“The Constitution makes no reference to abortion,” Alito writes. “The Court has long been reluctant to recognize rights not mentioned in the Constitution.” The premise is that rights only exist that are expressly referenced in the Constitution, or which are later (reluctantly) recognized by the Supreme Court. If the Constitution does not expressly mention a right such as abortion, according to Alito, then by default the right does not exist.

This is, in fact, precisely the opposite of the essential and “original” conception of the Constitution, which the American Revolutionaries designed to confer only those specifically enumerated powers on the government that are listed in the Constitution, reserving all rights by default to the people.

American revolutionary James Madison, who drafted the Bill of Rights, was initially opposed to the idea on the grounds that any list of rights would be inherently limiting, and that it would be better to proceed with the conception that all rights are retained by the people except to the extent powers were specifically and necessarily granted to the government.

The Ninth Amendment addressed this concern by providing: “The enumeration in the Constitution of certain rights shall not be construed to deny or disparage others retained by the people.”

Standing Alito’s logic on its feet, one could just as well argue that abortion is a right that is retained by the people because the Constitution does not expressly grant the government the power to ban it.

At the time of the American Revolution, as a matter of fact, voluntary abortion was generally not penalized before the “quickening,” or the time at which the fetus could be felt to move, after which killing the fetus fell into a vague and indeterminate category of criminal offense located somewhere between a misdemeanor and a murder. (Frederick Engels, in Socialism: Utopian and Scientific, remarked that jurists “cudgeled their brains in vain to discover a rational limit beyond which the killing of the child in its mother’s womb is murder.”)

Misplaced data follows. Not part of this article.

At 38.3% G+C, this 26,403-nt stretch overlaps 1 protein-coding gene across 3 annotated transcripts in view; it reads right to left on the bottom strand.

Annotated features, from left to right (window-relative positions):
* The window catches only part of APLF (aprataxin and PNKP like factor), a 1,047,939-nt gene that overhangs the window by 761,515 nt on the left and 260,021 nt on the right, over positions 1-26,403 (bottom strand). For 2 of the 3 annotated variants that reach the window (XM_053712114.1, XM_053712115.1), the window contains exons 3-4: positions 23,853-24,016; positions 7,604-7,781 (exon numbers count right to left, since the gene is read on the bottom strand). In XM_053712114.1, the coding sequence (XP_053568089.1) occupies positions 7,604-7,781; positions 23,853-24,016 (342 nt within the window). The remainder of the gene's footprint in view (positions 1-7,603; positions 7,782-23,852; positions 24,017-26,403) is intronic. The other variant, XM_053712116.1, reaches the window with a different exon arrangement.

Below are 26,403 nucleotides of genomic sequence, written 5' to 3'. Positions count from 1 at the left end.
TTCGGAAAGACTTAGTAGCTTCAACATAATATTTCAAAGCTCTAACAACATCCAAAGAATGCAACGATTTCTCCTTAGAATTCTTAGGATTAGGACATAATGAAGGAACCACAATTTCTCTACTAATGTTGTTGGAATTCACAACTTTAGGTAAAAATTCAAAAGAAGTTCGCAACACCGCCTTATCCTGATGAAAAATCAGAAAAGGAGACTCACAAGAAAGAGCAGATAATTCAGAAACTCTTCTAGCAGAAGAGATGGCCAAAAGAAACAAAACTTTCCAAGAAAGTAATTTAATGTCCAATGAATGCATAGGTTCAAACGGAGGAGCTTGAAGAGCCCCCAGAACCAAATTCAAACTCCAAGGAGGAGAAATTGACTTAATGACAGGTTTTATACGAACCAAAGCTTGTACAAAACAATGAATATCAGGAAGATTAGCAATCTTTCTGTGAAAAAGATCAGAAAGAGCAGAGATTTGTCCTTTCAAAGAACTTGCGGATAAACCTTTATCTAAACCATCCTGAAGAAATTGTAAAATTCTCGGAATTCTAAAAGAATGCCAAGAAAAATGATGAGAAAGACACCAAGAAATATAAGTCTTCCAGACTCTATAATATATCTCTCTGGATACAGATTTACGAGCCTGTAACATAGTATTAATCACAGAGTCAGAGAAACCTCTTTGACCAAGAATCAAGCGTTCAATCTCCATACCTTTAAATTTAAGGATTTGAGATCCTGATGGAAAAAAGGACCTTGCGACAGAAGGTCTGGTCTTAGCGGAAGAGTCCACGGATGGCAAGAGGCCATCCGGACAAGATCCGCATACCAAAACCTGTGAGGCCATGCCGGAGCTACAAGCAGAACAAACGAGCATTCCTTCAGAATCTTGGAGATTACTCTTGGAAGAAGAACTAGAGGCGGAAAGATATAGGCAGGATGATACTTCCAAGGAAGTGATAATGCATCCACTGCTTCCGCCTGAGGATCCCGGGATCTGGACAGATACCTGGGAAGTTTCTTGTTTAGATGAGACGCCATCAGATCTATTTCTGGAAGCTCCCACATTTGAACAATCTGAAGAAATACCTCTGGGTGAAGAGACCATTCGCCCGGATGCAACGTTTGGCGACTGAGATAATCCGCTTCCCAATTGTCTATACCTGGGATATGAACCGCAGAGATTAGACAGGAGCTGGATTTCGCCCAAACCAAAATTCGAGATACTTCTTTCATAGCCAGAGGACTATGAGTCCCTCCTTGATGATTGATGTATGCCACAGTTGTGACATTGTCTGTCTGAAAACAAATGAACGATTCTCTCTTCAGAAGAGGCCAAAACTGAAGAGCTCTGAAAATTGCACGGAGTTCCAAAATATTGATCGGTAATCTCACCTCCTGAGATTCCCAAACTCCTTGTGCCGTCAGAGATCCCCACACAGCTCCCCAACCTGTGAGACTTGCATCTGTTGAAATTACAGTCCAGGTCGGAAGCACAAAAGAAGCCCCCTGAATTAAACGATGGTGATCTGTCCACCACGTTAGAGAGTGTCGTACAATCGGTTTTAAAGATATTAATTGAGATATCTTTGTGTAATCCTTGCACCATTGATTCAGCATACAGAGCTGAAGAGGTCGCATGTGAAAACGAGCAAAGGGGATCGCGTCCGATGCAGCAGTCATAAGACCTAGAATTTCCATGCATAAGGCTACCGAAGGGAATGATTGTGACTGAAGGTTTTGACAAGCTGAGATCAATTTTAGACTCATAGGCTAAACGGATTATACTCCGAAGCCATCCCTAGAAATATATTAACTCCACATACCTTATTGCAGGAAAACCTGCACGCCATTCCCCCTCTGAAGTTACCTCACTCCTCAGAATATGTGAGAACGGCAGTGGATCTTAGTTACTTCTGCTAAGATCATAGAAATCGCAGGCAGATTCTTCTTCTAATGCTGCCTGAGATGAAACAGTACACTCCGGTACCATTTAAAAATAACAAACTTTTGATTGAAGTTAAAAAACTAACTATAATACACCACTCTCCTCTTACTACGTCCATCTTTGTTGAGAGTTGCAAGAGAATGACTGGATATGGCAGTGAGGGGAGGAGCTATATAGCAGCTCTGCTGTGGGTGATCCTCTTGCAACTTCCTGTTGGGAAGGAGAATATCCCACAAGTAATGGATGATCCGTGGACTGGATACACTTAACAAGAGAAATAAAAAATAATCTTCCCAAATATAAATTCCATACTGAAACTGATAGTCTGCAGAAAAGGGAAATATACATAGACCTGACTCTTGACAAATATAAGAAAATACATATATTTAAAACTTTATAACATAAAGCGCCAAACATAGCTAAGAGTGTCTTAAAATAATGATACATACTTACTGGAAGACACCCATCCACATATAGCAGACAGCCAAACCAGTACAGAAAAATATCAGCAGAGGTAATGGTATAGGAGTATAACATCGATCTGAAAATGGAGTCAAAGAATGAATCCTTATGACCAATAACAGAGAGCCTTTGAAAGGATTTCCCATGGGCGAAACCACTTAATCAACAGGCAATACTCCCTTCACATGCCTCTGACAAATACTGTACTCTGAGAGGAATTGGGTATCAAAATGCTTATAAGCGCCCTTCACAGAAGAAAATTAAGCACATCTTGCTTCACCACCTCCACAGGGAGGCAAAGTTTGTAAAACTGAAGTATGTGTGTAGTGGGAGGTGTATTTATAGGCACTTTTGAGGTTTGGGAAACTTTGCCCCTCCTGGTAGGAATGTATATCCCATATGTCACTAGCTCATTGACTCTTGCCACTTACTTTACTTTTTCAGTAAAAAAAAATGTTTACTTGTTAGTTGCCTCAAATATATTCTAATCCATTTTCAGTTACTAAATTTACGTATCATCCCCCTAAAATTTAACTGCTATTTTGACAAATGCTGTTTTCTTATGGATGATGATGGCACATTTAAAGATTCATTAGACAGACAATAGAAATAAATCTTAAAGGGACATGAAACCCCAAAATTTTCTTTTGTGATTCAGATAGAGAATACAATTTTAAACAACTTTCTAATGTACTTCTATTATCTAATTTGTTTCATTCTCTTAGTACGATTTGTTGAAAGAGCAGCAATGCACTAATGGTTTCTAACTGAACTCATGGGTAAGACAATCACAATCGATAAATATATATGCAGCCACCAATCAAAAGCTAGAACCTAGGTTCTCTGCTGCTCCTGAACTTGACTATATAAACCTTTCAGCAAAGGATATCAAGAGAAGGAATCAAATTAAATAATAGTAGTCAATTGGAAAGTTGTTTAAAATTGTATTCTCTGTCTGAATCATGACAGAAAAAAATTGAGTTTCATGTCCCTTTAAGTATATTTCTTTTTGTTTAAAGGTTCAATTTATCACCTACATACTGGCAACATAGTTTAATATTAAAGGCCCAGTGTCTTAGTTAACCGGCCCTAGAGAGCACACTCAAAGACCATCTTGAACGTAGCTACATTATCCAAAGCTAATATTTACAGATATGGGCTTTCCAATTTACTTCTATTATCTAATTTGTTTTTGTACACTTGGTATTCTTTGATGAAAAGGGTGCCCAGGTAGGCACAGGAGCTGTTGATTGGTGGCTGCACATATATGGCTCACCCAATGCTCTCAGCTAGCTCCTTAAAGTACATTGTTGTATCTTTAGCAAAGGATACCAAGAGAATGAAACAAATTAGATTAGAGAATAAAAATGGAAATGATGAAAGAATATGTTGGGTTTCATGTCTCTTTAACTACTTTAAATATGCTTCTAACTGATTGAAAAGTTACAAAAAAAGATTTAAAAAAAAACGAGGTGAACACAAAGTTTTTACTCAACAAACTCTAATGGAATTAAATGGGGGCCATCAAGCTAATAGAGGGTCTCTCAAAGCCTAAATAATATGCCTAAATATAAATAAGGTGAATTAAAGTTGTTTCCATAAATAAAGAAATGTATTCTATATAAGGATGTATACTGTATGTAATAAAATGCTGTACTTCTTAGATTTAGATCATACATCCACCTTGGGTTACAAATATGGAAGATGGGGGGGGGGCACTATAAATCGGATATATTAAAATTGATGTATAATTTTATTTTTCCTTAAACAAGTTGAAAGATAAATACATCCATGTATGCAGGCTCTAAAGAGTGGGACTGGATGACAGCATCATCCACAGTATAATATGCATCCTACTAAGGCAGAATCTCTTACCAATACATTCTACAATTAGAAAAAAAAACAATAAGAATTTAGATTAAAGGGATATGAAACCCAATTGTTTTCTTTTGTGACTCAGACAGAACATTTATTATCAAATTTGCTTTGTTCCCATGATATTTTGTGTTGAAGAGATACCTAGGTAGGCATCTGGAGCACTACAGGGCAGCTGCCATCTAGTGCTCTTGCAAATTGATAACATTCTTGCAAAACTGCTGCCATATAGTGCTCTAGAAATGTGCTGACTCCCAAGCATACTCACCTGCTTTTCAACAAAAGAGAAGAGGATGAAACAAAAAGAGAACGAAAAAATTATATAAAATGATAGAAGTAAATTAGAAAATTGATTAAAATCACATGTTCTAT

The American revolutionaries did not alter this legal framework, which they inherited from English common law. It goes without saying that at the time, women did not enjoy anything resembling modern liberty. In addition to the roughly quarter-million women who were enslaved, together with those indentured and bound to labor for landlords and aristocrats, all but the wealthiest women lived under a form of domestic servitude, expected to perform household labor for their entire lives, shut indoors and excluded from public life.

While the revolution radically democratized American society and culture and laid the foundations for great advances in social progress, it would be more than a century before women could vote, and two centuries before the last vestiges of women’s inferior legal status were finally swept out of the legal system.

The authors of the Constitution and Bill of Rights obviously did not have the benefit of the tremendous advances in scientific and medical knowledge that would be made over the intervening centuries, not to mention all the subsequent advances in social practices and human culture in general. Modern medical procedures, and the religious fundamentalist movement to ban them, likewise did not exist.

All this underscores the tendentious, arbitrary, and illegitimate character of Alito’s method, which involves searching the writings of people living in the eighteenth and nineteenth centuries for the meaning of “liberty” for women in twenty-first century American society.